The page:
Ginny Eckert named director of Alaska Sea Grant

photo of Ginny Eckert
Ginny Eckert, director of Alaska Sea Grant. Photo by JR Ancheta/UAF.

Dr. Ginny Eckert was appointed director of the Alaska Sea Grant Program at the University of Alaska Fairbanks earlier this month. The announcement came from UAF Provost and Executive Vice Chancellor Anupma Prakash, whose office now oversees the program. Based in Juneau, Eckert served in the roles of acting and interim director since summer 2019, and before that was Alaska Sea Grant’s associate director for research since 2013.

In addition to her Sea Grant role, Eckert will continue as a professor in the Fisheries Department at the Juneau Center of the UAF College of Fisheries and Ocean Sciences, where she teaches and conducts research in marine ecology, mariculture, and fisheries in Alaska.

“I am pleased that Dr. Eckert is taking on this important leadership role,” said Provost Prakash. “She brings seven years of leadership experience at Alaska Sea Grant and 20 years of expertise in Alaskan coastal resource issues. This experience is an asset to this multi-million dollar program that is vital to UAF’s mission as a land, sea and space grant institution.”

Ginny Eckert on shore with spotting scope and binoculars
Ginny Eckert monitoring sea otters off Prince of Wales Island. Photo by Matt Jones.

Dr. Eckert is an expert on Alaska’s living marine resources, and has a distinguished career training the next generation of scientists for a variety of career paths, and engaging communities and the public in science activities. She has a bachelor’s degree from Dartmouth College, a master’s degree from the University of Florida and a doctorate from the University of California Santa Barbara. She has authored over 50 scientific publications and is an active scientific SCUBA diver and avid boater.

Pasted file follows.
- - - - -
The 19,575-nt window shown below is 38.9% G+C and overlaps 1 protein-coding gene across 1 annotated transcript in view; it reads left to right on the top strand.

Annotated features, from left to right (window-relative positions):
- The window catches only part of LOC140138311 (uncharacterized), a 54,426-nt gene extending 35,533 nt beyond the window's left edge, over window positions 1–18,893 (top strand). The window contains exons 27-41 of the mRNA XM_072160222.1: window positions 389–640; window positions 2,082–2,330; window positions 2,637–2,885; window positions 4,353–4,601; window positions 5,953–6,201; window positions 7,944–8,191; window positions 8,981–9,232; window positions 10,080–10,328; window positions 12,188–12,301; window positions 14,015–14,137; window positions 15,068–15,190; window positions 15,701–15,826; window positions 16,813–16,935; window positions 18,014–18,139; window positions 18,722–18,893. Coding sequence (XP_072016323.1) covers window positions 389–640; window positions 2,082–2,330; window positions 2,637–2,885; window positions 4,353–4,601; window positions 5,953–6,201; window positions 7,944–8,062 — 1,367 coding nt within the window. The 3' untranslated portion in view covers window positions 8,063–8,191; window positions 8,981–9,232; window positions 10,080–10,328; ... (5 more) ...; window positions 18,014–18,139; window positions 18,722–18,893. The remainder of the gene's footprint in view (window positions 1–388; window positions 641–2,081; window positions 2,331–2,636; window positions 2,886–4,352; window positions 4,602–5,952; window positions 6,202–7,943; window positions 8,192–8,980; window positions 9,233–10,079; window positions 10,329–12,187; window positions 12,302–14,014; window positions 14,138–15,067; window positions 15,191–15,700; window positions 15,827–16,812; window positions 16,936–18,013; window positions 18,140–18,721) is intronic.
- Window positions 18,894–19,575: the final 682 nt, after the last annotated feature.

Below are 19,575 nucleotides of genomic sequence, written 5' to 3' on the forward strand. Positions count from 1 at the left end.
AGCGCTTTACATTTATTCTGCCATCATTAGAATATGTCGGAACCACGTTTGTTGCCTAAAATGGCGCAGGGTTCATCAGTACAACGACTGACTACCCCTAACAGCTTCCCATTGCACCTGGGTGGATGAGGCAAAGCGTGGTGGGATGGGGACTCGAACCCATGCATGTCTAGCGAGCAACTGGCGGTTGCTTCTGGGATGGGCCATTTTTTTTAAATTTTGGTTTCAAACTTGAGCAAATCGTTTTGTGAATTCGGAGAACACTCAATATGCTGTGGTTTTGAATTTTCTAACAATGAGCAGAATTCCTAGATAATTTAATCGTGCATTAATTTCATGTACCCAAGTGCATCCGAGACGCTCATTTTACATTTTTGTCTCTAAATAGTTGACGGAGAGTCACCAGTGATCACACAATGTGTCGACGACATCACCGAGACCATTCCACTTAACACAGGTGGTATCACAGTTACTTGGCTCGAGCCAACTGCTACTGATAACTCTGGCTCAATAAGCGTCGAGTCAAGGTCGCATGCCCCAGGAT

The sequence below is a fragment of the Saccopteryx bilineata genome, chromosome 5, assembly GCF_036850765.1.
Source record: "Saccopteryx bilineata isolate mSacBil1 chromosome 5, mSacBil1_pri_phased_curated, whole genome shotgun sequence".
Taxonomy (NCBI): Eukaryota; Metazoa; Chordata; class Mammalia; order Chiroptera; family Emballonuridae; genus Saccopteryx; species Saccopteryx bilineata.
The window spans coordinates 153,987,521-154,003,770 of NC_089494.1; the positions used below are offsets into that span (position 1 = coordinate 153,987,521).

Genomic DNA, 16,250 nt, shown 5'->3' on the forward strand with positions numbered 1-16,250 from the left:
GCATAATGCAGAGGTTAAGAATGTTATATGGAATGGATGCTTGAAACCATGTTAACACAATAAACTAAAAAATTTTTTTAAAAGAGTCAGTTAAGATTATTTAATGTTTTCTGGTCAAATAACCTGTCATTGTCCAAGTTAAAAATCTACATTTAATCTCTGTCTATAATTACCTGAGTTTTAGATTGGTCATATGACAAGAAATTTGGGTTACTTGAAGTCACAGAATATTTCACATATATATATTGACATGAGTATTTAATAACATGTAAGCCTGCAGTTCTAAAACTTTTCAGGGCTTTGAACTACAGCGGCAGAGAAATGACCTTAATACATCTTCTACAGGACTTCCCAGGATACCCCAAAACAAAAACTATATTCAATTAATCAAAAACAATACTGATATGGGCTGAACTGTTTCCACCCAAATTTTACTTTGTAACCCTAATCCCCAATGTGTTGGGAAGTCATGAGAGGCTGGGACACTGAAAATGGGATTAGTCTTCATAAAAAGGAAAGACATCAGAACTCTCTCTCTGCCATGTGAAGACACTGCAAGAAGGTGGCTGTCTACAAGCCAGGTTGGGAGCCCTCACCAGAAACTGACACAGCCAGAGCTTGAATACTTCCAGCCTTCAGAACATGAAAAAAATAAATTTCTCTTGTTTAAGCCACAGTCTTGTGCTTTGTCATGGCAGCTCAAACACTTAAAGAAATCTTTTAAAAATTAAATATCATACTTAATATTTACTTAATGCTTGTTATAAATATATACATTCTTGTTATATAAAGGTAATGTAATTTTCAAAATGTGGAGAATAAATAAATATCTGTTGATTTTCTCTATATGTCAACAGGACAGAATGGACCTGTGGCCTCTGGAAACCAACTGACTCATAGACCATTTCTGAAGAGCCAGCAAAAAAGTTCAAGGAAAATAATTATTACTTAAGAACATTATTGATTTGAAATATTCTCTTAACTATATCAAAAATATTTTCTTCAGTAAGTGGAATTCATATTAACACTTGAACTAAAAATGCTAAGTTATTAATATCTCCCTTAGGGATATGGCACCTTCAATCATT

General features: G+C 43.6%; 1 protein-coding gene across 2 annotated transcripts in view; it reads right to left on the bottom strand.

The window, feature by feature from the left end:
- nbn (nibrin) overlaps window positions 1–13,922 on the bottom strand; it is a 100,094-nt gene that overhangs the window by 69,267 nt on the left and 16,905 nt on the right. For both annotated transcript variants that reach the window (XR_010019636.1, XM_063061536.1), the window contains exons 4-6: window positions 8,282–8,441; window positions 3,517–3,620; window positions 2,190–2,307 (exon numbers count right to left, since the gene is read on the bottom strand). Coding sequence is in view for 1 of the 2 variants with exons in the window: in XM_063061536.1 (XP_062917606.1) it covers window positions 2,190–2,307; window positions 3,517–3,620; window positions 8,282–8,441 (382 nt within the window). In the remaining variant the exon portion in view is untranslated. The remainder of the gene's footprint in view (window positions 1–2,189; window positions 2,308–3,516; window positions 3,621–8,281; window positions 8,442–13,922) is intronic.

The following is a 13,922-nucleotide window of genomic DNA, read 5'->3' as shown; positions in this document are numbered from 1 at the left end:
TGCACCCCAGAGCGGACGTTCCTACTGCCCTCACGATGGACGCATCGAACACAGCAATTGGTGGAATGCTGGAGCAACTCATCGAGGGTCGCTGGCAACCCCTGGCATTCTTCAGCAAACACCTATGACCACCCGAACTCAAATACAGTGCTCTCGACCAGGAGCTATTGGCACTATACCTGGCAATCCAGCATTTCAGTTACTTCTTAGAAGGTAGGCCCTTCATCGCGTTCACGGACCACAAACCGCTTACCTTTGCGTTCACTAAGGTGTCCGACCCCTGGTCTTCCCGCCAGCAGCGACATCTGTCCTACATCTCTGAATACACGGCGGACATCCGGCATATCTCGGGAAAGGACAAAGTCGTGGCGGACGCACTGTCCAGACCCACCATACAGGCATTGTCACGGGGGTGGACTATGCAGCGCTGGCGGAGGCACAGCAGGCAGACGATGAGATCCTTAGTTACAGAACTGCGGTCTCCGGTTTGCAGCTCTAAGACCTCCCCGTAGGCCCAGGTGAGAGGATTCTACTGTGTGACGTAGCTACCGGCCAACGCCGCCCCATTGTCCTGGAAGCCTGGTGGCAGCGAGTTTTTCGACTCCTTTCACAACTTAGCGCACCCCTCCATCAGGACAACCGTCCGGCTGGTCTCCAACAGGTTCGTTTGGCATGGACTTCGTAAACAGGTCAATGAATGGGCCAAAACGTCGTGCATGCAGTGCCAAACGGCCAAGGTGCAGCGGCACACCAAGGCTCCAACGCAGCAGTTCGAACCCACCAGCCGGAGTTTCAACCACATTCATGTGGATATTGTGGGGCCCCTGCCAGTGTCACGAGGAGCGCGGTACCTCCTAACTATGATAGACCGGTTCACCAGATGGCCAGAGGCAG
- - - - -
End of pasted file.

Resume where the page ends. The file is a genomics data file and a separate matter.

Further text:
Quentin Fong, Alaska Sea Grant’s business and seafood marketing specialist at the Kodiak Seafood and Marine Science Center, pointed to Eckert’s research in areas affecting the Alaska commercial fishing and mariculture industries as excellent background to support the program’s mission to provide community and industry support grounded in science. “Her work in coastal Alaska and years of experience leading Alaska Sea Grant’s research program will help integrate our science more closely with our outreach efforts, for instance, our efforts in helping develop and promote Alaska’s fledgling shellfish and seaweed farming industry through research and education,” said Fong.

As with other programs throughout the University of Alaska system, Alaska Sea Grant has seen a reduction in state funding. The program continues to focus its mission on responding to the needs of Alaska’s coastal communities. For example, current efforts are providing resources for communities and the fishing industry to navigate uncertainty during the current pandemic.

“Ginny really stepped up and has done a great job providing continuity as we’ve made some big transitions in Sea Grant these last few years,” said Sunny Rice, the program’s agent in Petersburg. “She has fought hard to ensure our continued success in these difficult budget times, and to help us find additional funding to maintain and expand our program.”

“Alaska Sea Grant is a talented organization working in coastal communities throughout Alaska,” said Eckert. “I look forward to continuing to support researchers and faculty, who address issues of importance to all Alaskans, from seafood safety and production, to healthy coasts and ecosystems, to preparing for climate changes and natural or manmade disasters.”

Eckert is the eighth director in the 50-year history of Alaska Sea Grant. Alaska Sea Grant is a partnership between the National Oceanic and Atmospheric Administration (NOAA) and UAF. It is one of 34 Sea Grant programs across the country, and supports research, education, and extension activities that enhance the ability of Alaskans to understand, conserve and sustainably use Alaska’s rich and diverse marine and coastal resources.